The Bay Trail Project is a nonprofit organization administered by the Association of Bay Area Governments (ABAG). “Any long distance trail requires both inspiration and perspiration — a good idea and dedicated effort and ongoing commitment,” said ABAG Planning Director Janet McBride. “Cities, state and regional agencies, park districts, and local advocates can be justifiably proud of the progress to date on the Bay Trail. And as each new segment opens, more of the trail is connected and the utility of the whole network increases.”

Recently completed sections of the trail include a segment of walkway and jogging path along Interstate 80 in Berkeley that improves access to the Berkeley shoreline and links to Eastshore State Park, and paths through Oyster Point Marina in South San Francisco. Paralleling the physical construction of the trail is ABAG’s effort to artfully publicize and promote its usage with six new maps available for sale, detailing different sections of the trail and offering route guides and access information.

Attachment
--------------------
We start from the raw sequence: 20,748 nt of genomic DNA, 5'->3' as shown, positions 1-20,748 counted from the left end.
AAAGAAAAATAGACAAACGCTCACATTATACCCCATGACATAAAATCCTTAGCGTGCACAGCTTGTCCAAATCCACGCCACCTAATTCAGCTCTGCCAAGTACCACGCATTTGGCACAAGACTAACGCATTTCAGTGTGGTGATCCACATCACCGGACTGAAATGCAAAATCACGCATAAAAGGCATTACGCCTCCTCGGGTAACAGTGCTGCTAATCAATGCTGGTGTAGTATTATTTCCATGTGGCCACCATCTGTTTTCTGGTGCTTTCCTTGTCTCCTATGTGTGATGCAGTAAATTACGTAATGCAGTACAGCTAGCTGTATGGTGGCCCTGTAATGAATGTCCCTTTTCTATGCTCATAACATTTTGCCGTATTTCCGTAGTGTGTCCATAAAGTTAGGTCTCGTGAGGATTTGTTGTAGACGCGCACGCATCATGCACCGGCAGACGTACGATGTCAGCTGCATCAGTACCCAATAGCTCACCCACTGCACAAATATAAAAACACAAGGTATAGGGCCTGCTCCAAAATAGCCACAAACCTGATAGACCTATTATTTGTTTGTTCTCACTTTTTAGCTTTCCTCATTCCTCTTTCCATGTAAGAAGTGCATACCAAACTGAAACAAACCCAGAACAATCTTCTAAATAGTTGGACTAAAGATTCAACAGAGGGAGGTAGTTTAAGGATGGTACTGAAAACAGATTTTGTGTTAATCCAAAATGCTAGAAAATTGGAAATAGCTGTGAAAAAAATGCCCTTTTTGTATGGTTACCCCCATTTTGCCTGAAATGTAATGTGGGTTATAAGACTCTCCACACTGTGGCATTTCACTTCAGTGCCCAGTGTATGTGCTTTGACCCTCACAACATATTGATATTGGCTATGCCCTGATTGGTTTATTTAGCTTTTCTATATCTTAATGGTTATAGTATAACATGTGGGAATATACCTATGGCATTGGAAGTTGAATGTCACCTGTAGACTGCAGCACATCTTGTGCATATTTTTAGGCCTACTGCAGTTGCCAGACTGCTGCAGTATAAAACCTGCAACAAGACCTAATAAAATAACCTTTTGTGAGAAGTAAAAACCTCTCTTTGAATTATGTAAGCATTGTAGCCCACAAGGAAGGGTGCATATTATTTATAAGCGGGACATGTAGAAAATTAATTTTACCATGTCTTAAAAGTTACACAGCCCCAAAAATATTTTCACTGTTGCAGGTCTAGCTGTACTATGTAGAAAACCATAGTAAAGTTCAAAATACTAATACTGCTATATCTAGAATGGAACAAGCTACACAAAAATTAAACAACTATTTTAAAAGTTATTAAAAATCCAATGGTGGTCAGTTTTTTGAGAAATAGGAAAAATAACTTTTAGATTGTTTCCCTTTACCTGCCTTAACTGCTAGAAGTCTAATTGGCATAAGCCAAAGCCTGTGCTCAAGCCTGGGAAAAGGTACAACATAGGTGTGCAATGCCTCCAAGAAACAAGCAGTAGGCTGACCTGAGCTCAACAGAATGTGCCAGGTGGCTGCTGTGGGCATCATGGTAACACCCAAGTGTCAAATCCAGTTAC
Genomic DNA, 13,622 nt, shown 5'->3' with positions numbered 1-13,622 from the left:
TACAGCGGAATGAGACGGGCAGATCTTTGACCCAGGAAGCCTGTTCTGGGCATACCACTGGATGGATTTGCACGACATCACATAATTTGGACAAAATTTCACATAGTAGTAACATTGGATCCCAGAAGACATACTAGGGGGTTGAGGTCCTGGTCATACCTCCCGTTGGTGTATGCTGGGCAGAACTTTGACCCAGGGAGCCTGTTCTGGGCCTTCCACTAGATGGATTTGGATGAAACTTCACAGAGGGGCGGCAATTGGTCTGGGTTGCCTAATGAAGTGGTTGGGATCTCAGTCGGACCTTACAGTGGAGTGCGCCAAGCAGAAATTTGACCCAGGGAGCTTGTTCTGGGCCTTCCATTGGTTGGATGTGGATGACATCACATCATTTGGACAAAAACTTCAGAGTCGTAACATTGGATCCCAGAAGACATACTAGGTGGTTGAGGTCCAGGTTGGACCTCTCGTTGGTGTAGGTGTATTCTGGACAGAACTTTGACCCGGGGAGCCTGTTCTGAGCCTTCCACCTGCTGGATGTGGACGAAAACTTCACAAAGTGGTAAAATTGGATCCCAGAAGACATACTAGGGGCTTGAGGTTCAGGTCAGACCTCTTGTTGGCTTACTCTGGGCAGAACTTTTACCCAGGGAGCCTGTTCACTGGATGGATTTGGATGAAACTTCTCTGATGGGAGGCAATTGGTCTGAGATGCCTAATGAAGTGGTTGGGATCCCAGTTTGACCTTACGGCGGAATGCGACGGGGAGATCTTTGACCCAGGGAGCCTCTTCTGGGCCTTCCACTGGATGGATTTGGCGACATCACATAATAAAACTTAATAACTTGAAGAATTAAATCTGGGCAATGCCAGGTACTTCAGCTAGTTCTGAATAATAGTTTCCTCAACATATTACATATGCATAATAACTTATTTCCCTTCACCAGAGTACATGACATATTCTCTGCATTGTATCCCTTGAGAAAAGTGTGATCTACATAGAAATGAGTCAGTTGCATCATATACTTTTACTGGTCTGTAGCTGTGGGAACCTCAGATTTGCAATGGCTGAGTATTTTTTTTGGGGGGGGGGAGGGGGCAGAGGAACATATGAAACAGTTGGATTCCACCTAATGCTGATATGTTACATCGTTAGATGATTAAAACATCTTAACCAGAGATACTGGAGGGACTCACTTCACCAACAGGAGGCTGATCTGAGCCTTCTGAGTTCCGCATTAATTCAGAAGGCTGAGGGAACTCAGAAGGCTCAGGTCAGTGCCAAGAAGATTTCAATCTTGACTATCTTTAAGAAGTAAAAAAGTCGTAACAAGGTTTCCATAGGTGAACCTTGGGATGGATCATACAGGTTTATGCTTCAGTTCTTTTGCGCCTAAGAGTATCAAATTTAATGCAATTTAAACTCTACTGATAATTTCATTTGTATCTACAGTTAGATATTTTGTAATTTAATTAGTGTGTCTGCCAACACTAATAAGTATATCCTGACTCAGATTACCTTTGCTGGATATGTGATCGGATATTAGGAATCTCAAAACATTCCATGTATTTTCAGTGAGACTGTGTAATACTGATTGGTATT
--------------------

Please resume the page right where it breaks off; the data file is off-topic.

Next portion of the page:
“Seven million people live in this region and there’s one thing that all of us share: We all live in a county that touches the Bay,” said McBride. “It is the one thing that defines us as a region. The Bay Trail gives us an opportunity to get close to the Bay and thereby come to appreciate it.”

Jim Bigelow

Jim Bigelow trained his sights on rehabilitating the Dumbarton Rail Bridge for commuter rail service. (Photo: Kit Morris)

Jim Bigelow: Restoring a Rail Connection